How controversial was The Apartment?

Discussion in 'Movies' started by AllanN, Aug 27, 2003.

  1. AllanN

    AllanN Supporting Actor

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    I just rented this film (thank you Netflix) and thoroughly enjoyed it. Not growing up or even being born in the early 60’s when this classic film came out I have no idea how it impacted culture during all the changes that where happening in our society in the 60’s. This was the first movie I personally have seen from the late 50’s early 60’s that included issues like corporate corruption, suicide, and adultery so up front. Was this normal fare for cinema by 1960? Or was this movie more groundbreaking at it’s time? Was this movie a springboard to other more culturally challenging cinema of the 60’s? To me the story and the problems the characters faced transcend completely into our time culture. But I don’t think it would have the shocking effect that it might have had over 40 years ago.

    Also to the best of my knowledge color photography for cinema was widely available. Was it the directors choice to shoot a Scope B&W movie if so why? Or am I just off on my history of color film?
     
  2. Robert Crawford

    Robert Crawford Moderator
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    Allan,
    The film was not as groudbreaking as you might have thought due to several 1950s' films dealing with the same subject matter. An example being "Executive Suite" which was released in 1954 and is in the works for a dvd release in 2004.




    Crawdaddy
     
  3. Eric Peterson

    Eric Peterson Cinematographer

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    The Apartment is my favorite film of all-time and if you really enjoyed it, you should check out more Billy Wilder films. I'm not sure about the cultural impact of the movie, but Wilder was often referred to as the guy that made "Those Dirty Movies", especially after "The Aparment".

    It was definitely his choice to use Black & White as he was much more comfortable in that medium. Wilder only made two color films before this - "The Emperor Waltz" & "The 7 Year Itch", both of which were requirements by the studio and/or the stars. After "The Aparment", he made the following films.

    "One Two Three" - B&W - 1961
    "Irma La Douce" - Color - 1963
    "Kiss Me Stupid" - B&W - 1964
    "The Fortune Cookie" - B&W - 1966

    At this point, color was pretty much demanded:

    "Private Life of Sherlock Holmes" - Color - 1970
    "Avanti" - Color - 1972
    "The Front Page" - Color - 1974
    "Fedora" - Color - 1978
    "Buddy, Buddy" - Color - 1978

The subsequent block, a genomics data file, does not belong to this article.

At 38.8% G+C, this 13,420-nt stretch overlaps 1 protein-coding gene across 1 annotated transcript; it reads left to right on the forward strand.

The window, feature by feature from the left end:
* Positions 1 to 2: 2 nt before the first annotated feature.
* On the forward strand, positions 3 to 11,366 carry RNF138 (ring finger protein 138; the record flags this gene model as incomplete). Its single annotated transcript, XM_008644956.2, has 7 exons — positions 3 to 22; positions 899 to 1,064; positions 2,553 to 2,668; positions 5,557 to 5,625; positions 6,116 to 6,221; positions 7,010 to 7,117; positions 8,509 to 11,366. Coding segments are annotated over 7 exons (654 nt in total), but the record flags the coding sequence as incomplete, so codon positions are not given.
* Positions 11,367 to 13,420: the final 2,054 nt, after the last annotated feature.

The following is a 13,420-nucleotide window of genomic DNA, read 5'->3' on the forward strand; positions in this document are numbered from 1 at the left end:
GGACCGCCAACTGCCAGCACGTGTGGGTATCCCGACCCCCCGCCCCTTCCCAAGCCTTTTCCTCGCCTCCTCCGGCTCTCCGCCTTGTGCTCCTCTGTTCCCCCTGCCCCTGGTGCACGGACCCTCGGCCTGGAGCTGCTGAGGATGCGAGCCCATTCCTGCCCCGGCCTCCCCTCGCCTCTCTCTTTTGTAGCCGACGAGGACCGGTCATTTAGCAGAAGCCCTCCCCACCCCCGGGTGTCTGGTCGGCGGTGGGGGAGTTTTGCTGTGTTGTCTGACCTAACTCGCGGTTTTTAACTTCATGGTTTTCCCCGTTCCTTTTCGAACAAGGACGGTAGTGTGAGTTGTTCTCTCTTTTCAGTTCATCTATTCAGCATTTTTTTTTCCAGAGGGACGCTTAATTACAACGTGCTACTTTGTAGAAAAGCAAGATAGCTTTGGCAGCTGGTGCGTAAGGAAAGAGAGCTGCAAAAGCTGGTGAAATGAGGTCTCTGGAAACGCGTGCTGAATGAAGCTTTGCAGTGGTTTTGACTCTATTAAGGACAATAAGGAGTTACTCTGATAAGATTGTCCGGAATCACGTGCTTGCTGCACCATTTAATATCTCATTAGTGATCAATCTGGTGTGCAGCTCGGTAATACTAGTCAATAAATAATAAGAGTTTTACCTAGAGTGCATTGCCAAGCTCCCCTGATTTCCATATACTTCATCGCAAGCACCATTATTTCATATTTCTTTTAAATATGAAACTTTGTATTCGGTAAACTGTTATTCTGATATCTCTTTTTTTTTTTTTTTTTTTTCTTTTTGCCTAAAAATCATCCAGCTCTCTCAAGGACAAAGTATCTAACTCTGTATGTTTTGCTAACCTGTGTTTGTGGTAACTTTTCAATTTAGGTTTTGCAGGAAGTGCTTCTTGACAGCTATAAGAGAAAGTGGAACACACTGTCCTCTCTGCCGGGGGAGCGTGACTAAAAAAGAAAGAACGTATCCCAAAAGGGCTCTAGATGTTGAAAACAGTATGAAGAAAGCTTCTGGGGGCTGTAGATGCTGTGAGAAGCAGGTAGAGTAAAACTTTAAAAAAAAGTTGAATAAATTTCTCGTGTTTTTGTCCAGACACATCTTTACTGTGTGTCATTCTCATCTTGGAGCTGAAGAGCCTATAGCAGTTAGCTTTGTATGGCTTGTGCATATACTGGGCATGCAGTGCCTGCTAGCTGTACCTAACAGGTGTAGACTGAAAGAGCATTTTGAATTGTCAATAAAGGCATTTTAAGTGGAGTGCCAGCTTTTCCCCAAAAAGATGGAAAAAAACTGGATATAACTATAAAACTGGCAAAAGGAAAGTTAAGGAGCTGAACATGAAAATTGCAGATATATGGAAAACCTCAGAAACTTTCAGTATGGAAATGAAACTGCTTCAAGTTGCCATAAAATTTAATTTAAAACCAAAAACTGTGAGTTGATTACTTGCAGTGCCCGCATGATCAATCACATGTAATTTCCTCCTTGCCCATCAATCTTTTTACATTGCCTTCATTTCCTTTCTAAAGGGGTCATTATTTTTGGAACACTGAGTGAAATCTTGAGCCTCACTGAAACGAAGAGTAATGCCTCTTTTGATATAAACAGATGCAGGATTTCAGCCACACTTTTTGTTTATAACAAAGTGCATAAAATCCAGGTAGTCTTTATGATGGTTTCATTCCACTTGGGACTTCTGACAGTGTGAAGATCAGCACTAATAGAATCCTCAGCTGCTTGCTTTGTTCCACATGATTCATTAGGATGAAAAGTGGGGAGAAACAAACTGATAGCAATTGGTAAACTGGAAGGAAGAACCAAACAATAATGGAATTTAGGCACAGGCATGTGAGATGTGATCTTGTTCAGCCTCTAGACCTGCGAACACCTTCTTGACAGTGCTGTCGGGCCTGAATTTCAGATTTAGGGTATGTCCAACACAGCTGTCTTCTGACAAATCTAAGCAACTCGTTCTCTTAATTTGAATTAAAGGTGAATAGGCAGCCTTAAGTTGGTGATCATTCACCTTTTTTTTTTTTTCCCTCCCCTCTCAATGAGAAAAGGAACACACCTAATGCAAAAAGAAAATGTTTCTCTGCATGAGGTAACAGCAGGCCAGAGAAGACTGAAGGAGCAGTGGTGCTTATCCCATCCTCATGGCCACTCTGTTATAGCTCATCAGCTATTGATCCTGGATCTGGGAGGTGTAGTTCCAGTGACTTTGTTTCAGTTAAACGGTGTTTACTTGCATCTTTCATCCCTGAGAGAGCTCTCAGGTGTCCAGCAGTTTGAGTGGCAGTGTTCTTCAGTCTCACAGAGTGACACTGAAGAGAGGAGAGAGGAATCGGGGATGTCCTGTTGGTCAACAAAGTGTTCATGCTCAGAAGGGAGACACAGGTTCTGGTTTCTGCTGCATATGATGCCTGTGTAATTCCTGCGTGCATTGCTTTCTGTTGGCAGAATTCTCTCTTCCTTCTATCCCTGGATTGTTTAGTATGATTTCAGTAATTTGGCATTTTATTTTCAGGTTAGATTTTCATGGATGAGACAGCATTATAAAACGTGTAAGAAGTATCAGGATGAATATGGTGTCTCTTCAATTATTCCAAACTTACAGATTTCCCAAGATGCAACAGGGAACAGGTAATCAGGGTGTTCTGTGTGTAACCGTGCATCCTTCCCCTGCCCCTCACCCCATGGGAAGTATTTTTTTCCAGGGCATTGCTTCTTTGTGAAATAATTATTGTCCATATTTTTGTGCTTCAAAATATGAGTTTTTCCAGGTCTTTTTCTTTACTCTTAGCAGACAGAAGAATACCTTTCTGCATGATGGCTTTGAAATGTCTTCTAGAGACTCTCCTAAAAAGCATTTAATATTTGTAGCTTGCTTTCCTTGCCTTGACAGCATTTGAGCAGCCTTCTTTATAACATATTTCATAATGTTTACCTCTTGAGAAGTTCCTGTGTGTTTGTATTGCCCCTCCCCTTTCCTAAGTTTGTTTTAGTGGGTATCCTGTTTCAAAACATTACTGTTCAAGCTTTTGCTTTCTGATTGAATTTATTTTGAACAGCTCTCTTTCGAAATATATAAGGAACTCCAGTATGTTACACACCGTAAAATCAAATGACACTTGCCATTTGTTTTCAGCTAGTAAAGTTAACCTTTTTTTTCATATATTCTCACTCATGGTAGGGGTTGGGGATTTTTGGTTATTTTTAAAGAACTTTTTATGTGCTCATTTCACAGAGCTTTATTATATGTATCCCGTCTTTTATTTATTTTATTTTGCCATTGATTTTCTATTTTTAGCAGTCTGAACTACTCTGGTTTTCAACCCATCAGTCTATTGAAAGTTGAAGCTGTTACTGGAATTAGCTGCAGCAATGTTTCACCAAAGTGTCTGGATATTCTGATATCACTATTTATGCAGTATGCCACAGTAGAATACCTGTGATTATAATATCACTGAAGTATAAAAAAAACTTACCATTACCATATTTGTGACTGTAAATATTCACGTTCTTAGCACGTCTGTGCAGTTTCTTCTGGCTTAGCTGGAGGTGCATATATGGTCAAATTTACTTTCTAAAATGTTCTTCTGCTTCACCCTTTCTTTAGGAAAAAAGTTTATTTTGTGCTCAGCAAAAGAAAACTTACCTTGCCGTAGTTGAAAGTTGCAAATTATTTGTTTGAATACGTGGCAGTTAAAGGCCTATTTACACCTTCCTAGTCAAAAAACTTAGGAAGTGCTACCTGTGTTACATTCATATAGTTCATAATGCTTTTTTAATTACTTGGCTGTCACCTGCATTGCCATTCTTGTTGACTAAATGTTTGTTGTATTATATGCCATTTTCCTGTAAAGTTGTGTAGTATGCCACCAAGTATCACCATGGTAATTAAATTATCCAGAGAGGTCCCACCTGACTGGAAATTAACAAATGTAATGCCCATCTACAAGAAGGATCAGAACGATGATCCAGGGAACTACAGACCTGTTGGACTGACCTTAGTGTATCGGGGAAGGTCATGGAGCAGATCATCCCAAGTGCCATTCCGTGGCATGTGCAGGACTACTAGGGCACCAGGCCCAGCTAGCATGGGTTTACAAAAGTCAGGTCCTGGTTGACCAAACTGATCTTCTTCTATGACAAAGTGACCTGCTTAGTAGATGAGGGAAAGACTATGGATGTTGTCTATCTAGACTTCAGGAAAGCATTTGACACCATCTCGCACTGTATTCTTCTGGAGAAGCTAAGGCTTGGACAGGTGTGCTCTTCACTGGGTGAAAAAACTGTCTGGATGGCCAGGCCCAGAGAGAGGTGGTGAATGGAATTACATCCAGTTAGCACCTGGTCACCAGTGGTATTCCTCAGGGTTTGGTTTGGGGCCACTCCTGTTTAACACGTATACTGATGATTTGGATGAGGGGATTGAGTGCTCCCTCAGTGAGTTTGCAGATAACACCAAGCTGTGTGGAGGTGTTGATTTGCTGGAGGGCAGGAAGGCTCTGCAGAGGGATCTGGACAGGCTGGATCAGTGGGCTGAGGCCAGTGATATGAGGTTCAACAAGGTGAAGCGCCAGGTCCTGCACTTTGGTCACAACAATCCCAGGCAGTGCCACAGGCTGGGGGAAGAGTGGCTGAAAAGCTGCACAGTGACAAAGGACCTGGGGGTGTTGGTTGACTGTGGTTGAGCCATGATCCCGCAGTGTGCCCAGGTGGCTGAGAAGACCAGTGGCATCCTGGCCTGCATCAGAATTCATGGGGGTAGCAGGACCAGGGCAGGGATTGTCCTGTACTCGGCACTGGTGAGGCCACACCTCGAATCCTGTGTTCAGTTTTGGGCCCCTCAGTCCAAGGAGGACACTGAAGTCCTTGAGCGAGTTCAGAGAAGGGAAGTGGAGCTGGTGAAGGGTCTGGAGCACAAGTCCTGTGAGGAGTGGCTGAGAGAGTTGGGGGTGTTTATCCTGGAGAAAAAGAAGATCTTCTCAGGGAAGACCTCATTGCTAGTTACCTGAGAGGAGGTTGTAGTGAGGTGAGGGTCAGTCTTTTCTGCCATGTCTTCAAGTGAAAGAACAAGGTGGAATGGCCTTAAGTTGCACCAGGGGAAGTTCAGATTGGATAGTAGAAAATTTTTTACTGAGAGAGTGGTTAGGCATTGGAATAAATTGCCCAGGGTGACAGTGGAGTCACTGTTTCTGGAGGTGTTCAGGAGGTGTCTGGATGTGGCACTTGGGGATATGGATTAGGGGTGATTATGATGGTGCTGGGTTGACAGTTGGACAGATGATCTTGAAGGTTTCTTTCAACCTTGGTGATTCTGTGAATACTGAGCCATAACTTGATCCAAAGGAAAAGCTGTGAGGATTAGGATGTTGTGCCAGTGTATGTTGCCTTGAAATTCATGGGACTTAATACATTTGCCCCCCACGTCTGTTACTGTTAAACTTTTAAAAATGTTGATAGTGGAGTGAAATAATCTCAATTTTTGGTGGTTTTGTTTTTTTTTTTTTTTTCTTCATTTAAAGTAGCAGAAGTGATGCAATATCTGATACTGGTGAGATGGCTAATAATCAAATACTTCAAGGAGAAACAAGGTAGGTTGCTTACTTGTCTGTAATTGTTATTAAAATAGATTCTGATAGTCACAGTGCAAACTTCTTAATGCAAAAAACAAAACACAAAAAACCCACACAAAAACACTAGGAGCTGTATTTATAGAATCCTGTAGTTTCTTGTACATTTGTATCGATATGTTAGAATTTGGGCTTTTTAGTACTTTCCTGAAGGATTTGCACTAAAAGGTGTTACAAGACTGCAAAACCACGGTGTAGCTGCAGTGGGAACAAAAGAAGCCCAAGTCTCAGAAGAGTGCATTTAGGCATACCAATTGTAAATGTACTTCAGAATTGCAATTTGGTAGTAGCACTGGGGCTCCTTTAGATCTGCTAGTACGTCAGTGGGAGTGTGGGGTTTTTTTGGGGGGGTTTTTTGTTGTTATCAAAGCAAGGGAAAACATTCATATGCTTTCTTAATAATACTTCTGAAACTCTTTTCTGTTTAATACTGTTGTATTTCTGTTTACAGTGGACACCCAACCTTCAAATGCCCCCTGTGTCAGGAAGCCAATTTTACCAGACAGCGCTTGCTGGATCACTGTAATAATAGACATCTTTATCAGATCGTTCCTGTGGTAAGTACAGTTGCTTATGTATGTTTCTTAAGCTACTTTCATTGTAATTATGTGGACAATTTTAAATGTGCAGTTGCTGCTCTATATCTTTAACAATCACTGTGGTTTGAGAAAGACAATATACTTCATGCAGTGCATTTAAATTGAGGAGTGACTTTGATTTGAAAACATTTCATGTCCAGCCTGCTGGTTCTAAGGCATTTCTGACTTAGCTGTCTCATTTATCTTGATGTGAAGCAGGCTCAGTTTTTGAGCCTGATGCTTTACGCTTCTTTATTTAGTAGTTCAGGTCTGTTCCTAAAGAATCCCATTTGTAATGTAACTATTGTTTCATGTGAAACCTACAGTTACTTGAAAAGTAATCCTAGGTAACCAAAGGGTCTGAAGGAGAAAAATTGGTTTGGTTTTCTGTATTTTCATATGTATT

"The Aparment" was based on an idea that Wilder had while watching David Lean's "Brief Encounter" in 1945, but he didn't act on it for 15 years.

    I would recommend the following Wilder movies.
    "Double Indemnity" - 1944
    "Sunset Boulevard" - 1950
    "Ace in the Hole" - 1951 (Very Hard to Find)
    "Stalag 17" - 1953 - Hogan's Heroe's was based on this
    "Some Like It Hot" - 1959
    "One Two Three" - 1961 - One of the greatest comedies
    "The Fortune Cookie" - 1966 - Lemmon & Matthau's 1st movie

    You really can't lose with any of his movies though. I've watched them all at least 3 times and several well over 10 times.

    If you watch more, I would love to hear your opinions.

    [​IMG]
     
  4. Holadem

    Holadem Lead Actor

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    I actually found Some Like It Hot far more daring.

    --
    H
     
  5. AllanN

    AllanN Supporting Actor

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  6. george kaplan

    george kaplan Executive Producer

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    Well, certainly The Apartment wasn't the first film to deal with controversial issues (going way back to the silent era). Consider for example, Chaplin's cocaine use in Modern Times.

    As to being a controversial film, I don't think the Apartment was, although strangely enough massive hoopla was made 4 years later for Billy Wilder's Kiss Me, Stupid. Why that film was considered so controversial when The Apartment, One Two Three, Irma La Douce and others weren't is frankly a bit beyond me.
     
  7. dave_brogli

    dave_brogli Screenwriter

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    So someone fill a guy in on what is so controversial in this movie. Anyone popluar in it?

    (for a sec upon reading this thread I tohught you were talking about Joe's Apt.... eckhhh)